“There’s not an awful lot to be cheerful about in the property market at the moment, but there is one bright spot. Mortgage rates are coming down, and according to Moneyfacts, five-year fixed rates have dipped below 6%. As times get tougher, and the threat of more rate rises starts to fade, we may well see these rates come down further. It’s highly unlikely to be enough to turn the market around, and see buyers return once we’re deeper into the recession. However, more manageable rates may well mean that the market correction isn’t as dire as some analysts had predicted. Zoopla is putting its money on a 5% drop, reflecting a number of analysts forecasting single-digit falls by the end of next year.”

30- and 40-somethings in the danger zone – especially after mortgage hikes

81% of people in their 30s and 40s are worried about the cost of living – compared with 76% overall. 51% of them are spending less on food and essentials – compared with 41% overall. 42% of them couldn’t afford a £850 bill out of the blue (30% overall), 30% have had to borrow more (20% overall),  and 22% are using credit to manage rising prices (14% overall).

They are twice as likely to be behind on energy bills as the overall figure (8% compared to 4%). 53% of people in their 30s and 40s are worried about higher mortgage rates (48% overall).

The ONS released its public opinions and social trends survey today: Public opinions and social trends, Great Britain – Office for National Statistics

Sarah Coles, senior personal finance analyst, Hargreaves Lansdown said: “People in their 30s and 40s are barely hanging on by their fingertips. Assaulted on all sides by the cost of living crisis and the pressures of the squeezed middle years, their finances are being forced over the edge. They’re more likely to worry about rising costs, be cutting back in a desperate effort to make ends meet, and still to be falling short. Meanwhile, the threat of mortgage rates leaves more than half of them in a cold sweat.

“These are often the most expensive years of our lives. The average age to buy your first home and to have a child is 30, so those at the younger end of the spectrum might be wading through all the associated costs of doing up their first property, and caring for young children. The horrendous cost of childcare for the first five years would throw anyone’s finances into disarray.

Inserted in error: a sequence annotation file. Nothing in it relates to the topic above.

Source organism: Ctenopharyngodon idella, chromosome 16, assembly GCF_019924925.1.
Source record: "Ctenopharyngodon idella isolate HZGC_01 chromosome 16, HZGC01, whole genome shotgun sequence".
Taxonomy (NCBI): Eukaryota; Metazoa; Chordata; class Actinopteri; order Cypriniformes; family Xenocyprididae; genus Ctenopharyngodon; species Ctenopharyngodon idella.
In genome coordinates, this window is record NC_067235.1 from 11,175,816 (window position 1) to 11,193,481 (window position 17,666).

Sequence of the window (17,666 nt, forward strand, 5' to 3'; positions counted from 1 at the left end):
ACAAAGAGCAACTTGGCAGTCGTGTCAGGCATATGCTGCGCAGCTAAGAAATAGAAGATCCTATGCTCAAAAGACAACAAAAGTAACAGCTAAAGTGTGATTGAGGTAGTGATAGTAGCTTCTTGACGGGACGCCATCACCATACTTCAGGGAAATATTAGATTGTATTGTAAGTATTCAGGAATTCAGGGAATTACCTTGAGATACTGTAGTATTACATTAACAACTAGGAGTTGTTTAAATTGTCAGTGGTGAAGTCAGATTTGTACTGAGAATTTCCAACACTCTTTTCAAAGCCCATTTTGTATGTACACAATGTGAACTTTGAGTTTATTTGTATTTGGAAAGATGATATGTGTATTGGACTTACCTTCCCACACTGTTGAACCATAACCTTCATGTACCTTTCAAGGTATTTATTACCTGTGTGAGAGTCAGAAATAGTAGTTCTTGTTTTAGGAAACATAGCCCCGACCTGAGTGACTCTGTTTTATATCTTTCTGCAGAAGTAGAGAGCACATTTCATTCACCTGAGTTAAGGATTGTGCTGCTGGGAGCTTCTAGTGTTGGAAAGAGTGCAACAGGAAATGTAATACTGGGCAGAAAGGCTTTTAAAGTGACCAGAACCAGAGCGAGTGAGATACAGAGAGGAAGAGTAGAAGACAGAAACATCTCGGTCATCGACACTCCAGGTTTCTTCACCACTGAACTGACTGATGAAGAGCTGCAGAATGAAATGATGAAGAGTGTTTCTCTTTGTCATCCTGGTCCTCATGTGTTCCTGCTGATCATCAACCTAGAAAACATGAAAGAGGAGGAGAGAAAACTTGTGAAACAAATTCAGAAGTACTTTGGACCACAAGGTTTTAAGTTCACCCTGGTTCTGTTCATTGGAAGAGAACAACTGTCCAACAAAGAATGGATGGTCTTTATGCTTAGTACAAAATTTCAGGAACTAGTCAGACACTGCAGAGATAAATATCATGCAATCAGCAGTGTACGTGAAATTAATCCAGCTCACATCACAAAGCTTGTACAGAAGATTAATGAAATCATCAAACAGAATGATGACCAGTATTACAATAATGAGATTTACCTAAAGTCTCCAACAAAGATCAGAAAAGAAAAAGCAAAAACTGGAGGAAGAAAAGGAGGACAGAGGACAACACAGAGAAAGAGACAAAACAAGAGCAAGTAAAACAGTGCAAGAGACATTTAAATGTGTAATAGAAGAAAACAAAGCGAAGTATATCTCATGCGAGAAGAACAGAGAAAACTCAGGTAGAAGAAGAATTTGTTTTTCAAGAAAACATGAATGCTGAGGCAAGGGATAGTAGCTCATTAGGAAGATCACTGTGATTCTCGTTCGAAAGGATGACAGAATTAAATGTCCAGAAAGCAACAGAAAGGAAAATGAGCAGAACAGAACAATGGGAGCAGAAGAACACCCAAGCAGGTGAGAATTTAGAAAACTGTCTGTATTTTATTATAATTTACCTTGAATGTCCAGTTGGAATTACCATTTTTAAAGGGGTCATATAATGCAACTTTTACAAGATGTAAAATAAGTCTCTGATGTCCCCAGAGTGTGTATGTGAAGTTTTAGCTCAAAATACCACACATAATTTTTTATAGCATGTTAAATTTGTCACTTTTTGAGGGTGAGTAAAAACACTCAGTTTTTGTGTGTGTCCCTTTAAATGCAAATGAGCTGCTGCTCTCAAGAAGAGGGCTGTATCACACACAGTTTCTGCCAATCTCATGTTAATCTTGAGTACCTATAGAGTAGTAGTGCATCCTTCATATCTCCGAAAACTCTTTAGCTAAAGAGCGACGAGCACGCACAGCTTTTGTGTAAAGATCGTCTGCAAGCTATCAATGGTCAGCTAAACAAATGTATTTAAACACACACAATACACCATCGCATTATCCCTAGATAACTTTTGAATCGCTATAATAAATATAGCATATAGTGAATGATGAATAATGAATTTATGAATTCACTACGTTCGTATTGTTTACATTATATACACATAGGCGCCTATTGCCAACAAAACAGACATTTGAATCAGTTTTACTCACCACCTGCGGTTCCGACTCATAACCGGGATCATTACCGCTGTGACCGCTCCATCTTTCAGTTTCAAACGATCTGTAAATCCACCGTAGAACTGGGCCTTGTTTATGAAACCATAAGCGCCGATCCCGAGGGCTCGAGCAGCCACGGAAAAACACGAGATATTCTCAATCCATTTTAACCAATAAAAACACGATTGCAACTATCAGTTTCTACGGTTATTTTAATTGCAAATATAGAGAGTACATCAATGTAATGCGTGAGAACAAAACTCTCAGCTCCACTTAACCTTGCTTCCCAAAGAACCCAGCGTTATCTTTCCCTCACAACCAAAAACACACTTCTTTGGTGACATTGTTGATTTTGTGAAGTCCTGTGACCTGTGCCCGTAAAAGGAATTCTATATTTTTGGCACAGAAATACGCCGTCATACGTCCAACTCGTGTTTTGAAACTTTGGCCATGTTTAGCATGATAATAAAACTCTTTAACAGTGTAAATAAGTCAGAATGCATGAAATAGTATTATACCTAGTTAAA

“Even further up the age spectrum, many families will make compromises around work to care for children outside of school times. Meanwhile, there may be more mouths to feed, growing kids to clothe, and all the associated expenses of suddenly finding your pay packet split infinitely more ways. As you get into your 40s, there’s an increasing likelihood that your own parents need support too – so you could fall into the sandwich caring generation, where your income is spread even thinner.

“It means this group are more worried by rising prices, they’re more likely to have had to borrow more than this time last year, more than half of them have had to cut back on food and non-essentials, and they’re twice as likely to be behind on energy bills.

“They also have less money set aside for the kinds of emergencies that are even more likely when you have so many people depending on you. Some 42% couldn’t afford a £850 bill out of the blue. This is only the second time this figure has breached 40% since the ONS started asking the question this time last year – the last time was during the expensive summer holidays.

“Of those with a mortgage, they’re more likely than any other age group to have a fixed rate (82% compared to 70% overall). However, they’re also more likely to be worried about rising rates: 53% of them are concerned compared to 48% overall. This may well be because plenty of them have bought relatively recently. They may have snapped up a first home, or traded up after having a family, and bought at a time when property prices were sky high. Those who bought during the rush of the past few years may be sitting on an incredibly low mortgage rate, so they’re eying today’s higher rates with mounting dread.”